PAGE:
The third phase involves studying the number and types of current employees in terms of the training and skills necessary for the future and also the supply of capable workers in the outside labor market. The skills inventory is a major tool used to assess the internal supply of employees. A skills inventory is a list of names, skills and characteristics of the people currently working for the organization. The list of skills coded into the skills inventory should be tailored to the needs for the organization, but might include such factors as level and field of education, knowledge of a foreign language, professional qualification or certification, or licenses held. The organized inventory provides a way to acquire these data and makes them available as needed in an efficient manner. Also important is the need to maintain the inventory so that information is kept current. With regard to the external labor market, the entire country (or world) may be the relevant labor market for highly skilled jobs. For unskilled jobs the relevant labor market is usually the local community.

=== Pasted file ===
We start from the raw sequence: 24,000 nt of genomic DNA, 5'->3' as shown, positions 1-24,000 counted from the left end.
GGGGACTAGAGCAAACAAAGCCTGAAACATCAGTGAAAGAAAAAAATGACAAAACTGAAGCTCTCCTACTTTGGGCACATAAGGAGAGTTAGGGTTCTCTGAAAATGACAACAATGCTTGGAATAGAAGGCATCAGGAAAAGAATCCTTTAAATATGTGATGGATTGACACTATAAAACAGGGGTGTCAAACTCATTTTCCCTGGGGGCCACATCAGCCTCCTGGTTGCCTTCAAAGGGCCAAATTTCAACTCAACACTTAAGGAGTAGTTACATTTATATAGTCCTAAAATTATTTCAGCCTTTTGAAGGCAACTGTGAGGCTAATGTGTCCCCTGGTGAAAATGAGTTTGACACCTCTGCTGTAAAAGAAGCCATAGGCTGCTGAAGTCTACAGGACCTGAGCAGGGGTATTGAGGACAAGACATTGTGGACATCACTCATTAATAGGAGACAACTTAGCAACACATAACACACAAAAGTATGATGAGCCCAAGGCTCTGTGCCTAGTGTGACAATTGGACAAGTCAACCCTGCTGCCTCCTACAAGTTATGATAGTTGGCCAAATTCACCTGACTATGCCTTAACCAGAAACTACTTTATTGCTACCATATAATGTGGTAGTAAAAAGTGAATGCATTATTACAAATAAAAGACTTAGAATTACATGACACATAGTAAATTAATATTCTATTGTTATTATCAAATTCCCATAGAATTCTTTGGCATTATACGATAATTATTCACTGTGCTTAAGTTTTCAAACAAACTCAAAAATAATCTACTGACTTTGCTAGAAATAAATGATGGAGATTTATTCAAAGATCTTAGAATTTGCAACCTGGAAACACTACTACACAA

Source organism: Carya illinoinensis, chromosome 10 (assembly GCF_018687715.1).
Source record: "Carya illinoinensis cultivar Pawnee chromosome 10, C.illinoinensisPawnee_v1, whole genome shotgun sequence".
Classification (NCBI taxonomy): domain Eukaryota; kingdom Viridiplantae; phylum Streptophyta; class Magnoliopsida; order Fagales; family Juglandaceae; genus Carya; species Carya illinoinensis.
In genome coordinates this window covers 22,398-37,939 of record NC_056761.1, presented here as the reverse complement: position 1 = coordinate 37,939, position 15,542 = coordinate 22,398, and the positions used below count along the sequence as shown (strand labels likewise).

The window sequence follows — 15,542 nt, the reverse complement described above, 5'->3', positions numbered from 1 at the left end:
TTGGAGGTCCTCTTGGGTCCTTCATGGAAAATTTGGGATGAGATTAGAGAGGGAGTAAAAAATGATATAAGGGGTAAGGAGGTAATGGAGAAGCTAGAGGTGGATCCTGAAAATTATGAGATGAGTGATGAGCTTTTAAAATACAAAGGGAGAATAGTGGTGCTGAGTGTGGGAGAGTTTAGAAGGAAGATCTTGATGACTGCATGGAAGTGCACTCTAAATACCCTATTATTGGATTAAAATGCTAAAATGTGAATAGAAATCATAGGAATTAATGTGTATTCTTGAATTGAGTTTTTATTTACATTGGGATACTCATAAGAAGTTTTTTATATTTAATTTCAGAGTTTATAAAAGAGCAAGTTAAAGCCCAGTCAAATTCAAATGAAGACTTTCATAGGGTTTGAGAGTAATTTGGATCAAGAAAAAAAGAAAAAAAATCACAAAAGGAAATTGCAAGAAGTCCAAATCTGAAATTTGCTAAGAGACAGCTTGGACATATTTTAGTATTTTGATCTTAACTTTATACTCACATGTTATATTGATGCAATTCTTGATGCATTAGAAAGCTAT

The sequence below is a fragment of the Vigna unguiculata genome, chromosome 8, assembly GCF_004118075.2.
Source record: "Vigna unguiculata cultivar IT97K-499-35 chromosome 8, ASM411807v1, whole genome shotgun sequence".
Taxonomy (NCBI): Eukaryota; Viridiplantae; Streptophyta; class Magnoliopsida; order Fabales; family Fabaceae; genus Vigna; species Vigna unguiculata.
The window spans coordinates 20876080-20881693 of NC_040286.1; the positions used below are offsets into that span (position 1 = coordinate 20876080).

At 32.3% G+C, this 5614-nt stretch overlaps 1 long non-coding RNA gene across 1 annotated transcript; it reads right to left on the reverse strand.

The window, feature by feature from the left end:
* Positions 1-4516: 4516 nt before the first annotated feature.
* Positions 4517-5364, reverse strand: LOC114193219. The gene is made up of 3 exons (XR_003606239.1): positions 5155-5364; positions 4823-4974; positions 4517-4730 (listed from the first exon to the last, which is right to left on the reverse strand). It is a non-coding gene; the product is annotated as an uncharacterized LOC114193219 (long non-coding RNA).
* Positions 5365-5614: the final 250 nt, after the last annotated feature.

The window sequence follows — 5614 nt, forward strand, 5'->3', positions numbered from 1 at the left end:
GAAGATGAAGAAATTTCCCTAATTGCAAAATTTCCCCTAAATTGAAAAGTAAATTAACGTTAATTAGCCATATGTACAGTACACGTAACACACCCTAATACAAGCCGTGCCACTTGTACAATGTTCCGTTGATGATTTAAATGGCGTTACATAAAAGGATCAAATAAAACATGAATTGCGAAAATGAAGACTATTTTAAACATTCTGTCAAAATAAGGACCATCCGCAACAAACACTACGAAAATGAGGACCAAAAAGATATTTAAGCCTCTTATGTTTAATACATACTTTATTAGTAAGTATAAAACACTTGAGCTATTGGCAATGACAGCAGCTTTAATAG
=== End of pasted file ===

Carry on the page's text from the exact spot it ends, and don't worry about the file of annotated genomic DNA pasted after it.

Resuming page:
4. Developing action plans to close any gap between human resource demand and supply
After the HR planning system has analyzed both the supply of and the demand for future workers, the two forecasts are compared to determine what, if any, actions are necessary. If a discrepancy exists between the two estimates, the organization needs to choose an appropriate course of action designed to eliminate the gap. The organization has a number of options available when the demand for workers is greater than the supply of workers. The organization might elect to use overtime work with current employees, increase training and promotions of current employees, or recruit new employees. In tight labor markets, the availability of labor is limited (i.e. demand exceeds supply), driving up the price of those employees who are hired, and limiting the extent to which the organization can be selective in its hiring procedures. In a loose labor market, qualified employees are abundant. When the supply of workers exceeds demand, alternative solutions include attrition, early retirements, demotions, layoffs, and terminations.